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Classrooms out, park in - After a decade, CB10 votes to boot out ‘temporary’ buildings

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Ten years after the School Construction Authority (SCA) set up temporary classrooms for the High School of Telecommunications Arts & Technology, community activists are asking that they be removed.

Community Board 10 voted overwhelmingly at its most recent meeting to demand that the agency immediately take down the structures and restore the park as they said they would. When the temporary classrooms were installed in 1998, SCA had promised that they would remain up for only one year.

“Ten years is long enough,” asserted community activist Jim O’Dea in a May 19th letter to Brooklyn Parks Commissioner Julius Spiegel. “The community expects them to abide by their agreement in a timely manner.”

“This is outrageous,” contended Eleanor Petty, chairperson of CB10’s Parks Committee during the board’s June meeting, which was held in the community room at Shore Hill, 9000 Shore Road. “They do what they want to do. We just don’t want to let them get away with it.”

“We don’t want to wait another three years for them to think about thinking about it,” added board member Tom Colasuonno.

One concern, voiced by board member Ron Gross, is that the removal of the temporary classrooms might put more construction trailers on the street as SCA finishes up work in the auditorium at Telecom, and he asked that the board make the deadline “toward the end of the year.”

“Immediately in city talk might be six months,” replied board Chairperson Dean Rasinya before the vote was taken.

The area “really has been abandoned by SCA,” said CB 10 District Manager Josephine Beckmann in a subsequent interview. “The weeds are overgrown. They’re not even bothering to do day-to-day upkeep. They should stand by their commitment.”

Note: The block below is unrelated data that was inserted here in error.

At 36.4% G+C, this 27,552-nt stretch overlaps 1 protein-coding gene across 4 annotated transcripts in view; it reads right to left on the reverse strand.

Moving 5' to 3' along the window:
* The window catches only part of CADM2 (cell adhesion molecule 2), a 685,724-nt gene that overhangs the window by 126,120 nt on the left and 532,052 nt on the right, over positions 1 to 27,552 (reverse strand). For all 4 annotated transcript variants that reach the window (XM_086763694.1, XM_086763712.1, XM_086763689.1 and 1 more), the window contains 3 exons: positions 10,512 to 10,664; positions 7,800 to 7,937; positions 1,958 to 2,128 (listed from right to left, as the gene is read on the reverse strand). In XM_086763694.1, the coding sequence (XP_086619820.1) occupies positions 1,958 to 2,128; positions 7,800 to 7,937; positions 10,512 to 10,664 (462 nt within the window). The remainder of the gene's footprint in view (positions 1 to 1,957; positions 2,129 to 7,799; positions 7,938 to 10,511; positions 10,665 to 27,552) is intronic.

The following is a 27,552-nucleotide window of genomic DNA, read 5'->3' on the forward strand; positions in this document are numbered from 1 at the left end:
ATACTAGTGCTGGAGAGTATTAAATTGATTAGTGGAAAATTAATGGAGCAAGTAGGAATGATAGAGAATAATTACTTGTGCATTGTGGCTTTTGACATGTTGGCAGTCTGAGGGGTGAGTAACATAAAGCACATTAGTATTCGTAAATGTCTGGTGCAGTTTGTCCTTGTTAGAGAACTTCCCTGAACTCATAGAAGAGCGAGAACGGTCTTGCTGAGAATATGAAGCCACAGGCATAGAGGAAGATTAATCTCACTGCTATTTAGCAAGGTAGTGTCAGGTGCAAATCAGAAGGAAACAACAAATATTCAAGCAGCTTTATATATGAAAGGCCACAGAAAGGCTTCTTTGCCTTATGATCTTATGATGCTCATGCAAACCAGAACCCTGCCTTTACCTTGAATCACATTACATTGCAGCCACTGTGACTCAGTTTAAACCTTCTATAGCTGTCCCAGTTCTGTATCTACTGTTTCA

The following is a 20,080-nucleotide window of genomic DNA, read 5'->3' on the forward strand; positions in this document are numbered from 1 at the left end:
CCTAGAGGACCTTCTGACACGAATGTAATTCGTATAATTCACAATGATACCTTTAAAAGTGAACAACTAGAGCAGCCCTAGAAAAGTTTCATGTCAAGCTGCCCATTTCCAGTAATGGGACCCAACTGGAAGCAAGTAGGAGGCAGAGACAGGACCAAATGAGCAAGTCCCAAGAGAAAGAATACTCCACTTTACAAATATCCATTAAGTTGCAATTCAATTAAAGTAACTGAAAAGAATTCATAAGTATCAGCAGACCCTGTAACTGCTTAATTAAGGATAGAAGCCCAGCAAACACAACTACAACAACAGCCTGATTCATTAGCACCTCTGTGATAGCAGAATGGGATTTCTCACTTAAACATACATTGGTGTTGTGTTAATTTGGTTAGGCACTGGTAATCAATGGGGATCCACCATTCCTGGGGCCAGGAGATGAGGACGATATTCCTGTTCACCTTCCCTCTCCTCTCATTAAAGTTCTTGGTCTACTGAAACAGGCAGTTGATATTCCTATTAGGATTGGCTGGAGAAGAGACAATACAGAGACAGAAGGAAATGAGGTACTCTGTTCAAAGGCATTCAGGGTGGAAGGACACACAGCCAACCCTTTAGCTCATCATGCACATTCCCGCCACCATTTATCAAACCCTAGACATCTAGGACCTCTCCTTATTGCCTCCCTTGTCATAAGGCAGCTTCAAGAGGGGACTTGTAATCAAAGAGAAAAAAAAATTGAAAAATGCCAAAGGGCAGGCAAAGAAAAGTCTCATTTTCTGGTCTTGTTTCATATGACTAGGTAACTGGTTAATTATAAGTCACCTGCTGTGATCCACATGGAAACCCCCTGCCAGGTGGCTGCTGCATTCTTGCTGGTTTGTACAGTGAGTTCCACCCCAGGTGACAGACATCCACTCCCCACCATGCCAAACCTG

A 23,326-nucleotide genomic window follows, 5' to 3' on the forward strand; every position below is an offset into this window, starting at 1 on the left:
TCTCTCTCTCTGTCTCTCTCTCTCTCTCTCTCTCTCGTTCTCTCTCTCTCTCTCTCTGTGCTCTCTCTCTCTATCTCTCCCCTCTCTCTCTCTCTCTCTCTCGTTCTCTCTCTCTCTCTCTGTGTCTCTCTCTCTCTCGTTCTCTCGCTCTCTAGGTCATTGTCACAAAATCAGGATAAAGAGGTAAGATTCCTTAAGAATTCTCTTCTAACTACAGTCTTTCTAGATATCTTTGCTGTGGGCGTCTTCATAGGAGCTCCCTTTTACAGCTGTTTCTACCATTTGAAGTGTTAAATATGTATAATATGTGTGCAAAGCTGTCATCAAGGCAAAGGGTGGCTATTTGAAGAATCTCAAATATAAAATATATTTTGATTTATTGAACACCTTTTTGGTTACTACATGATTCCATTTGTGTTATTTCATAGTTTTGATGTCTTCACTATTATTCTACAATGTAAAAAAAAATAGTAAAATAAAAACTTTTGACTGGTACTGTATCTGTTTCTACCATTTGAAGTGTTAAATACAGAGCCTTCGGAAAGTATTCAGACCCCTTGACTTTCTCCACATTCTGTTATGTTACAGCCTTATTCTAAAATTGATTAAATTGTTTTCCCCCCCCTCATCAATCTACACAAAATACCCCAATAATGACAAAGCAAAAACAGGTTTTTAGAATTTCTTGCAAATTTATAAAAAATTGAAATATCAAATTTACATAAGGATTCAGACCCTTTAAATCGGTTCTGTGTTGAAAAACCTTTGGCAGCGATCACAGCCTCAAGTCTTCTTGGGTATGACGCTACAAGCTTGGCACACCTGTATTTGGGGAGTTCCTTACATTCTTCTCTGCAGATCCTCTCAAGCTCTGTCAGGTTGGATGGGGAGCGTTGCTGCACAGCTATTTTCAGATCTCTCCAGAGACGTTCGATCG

But, said a Department of Education (DOE) spokesperson, the reason why the temporary classrooms are still in Leif Ericson Park is that the project has expanded.

Margie Feinberg, speaking for the agency, said that, in fact, the temporary classrooms are still in use, not by students but by construction workers.

“There’s still work to be done at the school. Because of that, workmen need the trailers,” Feinberg stressed. “Once we finish the work at the school, the trailers will be removed and we will work to rehabilitate the park.”

Feinberg said that, in fact, the modernization project planned for 1998 turned out to be just the beginning of the work;. “It was a lot of different projects, not just one project,” she told this paper. “The auditorium is all we have left.”

While Feinberg could not give an exact completion date, she said the work should be done before the end of 2008.

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